Tuesday, April 19, 2016

Crenshaw by Katherine Applegate (Booktalk)

It's really embarrassing when your imaginary friend keeps showing up without warning. Oh, wait, it's worse when you're in fifth grade and you HAVE an imaginary friend, as Jackson does. Jackson's imaginary friend is Crenshaw, a very, very large black and white cat with definite opinions about everything.

Creshaw tends to show up especially when things are not going well for Jackson. He first appeared in first grade, when Jackson's dad was struggling with a a disease called multiple sclerosis. And later on, closer to the present time, he starts showing up when their family has lost all their money. I like Crenshaw. He leaves little gifts and signs, things that only Jackson likes. Like purple jellybeans. Jackson really likes those.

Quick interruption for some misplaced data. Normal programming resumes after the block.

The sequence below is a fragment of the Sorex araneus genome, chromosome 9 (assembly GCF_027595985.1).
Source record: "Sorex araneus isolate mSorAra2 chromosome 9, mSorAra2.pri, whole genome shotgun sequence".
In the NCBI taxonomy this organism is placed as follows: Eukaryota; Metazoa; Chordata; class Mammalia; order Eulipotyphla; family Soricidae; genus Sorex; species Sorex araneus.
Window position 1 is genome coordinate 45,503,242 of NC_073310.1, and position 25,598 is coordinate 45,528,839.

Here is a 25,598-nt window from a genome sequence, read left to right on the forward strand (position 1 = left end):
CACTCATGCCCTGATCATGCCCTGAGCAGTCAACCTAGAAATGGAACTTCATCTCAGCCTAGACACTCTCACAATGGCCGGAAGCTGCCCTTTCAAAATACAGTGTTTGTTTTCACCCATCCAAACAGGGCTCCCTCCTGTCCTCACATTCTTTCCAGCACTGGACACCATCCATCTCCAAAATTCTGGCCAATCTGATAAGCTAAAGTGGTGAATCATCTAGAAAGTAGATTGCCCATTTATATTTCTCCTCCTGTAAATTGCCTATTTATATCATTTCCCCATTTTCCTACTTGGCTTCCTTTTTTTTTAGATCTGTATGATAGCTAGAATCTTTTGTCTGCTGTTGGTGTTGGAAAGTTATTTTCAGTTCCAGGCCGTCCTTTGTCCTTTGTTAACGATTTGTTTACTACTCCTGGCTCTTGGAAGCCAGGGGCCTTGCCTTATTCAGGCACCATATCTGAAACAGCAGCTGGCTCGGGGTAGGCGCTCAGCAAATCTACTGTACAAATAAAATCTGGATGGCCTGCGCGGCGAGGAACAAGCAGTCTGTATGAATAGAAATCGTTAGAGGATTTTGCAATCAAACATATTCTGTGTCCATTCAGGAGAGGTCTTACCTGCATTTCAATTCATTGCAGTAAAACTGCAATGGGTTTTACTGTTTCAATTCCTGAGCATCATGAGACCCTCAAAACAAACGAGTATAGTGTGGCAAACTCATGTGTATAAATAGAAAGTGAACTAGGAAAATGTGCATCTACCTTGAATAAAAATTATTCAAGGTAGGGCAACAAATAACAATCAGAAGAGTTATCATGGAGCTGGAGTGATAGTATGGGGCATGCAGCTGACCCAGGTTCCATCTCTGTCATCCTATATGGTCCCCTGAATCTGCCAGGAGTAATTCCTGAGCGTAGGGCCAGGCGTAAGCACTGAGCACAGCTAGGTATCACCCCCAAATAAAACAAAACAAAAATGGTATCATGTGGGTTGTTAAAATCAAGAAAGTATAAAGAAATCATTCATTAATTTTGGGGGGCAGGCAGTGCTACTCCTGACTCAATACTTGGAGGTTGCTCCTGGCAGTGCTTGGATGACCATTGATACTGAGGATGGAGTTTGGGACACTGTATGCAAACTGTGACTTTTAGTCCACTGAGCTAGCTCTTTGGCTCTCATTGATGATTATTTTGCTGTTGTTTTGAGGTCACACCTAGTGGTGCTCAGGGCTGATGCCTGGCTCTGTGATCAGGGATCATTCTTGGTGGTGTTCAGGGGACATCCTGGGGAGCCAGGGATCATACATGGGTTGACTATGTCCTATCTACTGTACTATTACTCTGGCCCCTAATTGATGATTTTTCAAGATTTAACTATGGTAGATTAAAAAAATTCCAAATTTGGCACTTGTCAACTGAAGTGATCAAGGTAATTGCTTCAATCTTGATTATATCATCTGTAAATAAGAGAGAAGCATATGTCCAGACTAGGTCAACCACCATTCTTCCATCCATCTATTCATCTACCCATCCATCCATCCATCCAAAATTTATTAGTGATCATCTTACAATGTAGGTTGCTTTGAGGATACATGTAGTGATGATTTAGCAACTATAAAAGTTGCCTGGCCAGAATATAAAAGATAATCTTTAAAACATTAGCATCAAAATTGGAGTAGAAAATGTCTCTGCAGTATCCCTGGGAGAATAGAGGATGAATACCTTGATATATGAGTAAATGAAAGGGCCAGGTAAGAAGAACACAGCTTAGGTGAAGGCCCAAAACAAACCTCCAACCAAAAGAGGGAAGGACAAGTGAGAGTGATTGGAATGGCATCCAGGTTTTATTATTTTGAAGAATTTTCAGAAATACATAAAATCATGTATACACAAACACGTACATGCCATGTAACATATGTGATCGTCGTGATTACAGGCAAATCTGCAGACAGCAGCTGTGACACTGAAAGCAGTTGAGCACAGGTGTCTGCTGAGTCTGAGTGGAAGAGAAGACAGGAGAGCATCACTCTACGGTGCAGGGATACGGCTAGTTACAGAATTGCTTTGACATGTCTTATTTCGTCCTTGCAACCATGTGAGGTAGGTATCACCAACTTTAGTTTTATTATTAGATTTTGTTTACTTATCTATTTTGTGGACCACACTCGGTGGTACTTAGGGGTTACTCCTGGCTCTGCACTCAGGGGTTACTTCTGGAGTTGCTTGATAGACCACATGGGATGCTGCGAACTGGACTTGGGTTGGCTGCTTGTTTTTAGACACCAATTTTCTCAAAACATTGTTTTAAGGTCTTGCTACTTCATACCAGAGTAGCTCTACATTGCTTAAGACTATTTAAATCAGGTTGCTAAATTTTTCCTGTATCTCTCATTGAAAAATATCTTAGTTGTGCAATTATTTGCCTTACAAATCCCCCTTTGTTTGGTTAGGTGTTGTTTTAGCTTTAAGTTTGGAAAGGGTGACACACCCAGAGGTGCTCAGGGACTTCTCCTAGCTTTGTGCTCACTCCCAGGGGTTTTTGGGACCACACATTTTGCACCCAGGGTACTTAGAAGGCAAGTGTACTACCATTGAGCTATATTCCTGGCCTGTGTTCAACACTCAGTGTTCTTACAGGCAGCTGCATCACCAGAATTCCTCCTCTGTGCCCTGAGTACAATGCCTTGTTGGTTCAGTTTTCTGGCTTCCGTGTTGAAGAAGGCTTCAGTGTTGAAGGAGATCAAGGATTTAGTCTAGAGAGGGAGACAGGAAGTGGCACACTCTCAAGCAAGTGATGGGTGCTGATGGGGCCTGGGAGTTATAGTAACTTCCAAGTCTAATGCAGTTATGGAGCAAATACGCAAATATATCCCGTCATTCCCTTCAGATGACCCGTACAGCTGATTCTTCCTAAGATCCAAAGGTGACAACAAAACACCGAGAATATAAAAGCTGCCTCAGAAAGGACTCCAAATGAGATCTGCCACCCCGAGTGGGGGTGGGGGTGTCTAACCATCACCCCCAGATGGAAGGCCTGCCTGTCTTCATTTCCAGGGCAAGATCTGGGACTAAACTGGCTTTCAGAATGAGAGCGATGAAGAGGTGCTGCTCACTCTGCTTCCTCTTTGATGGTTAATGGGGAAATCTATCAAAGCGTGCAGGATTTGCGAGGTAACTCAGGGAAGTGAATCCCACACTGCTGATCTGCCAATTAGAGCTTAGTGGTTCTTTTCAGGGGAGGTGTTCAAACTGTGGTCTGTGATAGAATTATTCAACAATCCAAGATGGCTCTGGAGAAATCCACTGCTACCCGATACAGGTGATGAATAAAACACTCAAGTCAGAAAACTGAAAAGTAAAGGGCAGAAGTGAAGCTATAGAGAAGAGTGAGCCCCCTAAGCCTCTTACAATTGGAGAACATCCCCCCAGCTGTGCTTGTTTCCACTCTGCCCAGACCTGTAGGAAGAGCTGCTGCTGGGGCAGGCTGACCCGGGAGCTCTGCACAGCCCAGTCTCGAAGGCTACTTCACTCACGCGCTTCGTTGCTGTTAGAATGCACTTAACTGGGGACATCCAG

But Crenshaw is freaking me out a little. You know what he keeps telling Jackson? "You need to tell the truth to the person who matters the most of all." Tell the truth. And who is the person who matters the most of all? And will Crenshaw every vanish, or is he with Jackson for life?

Crenshaw by Katherine Applegate. 245 pages. Feiwel and Friends, 2015. Booktalk to grades 3-8, depending on students' reading levels. Great read-aloud.

Monday, January 25, 2016

Goodbye, Stranger by Rebecca Stead Booktalk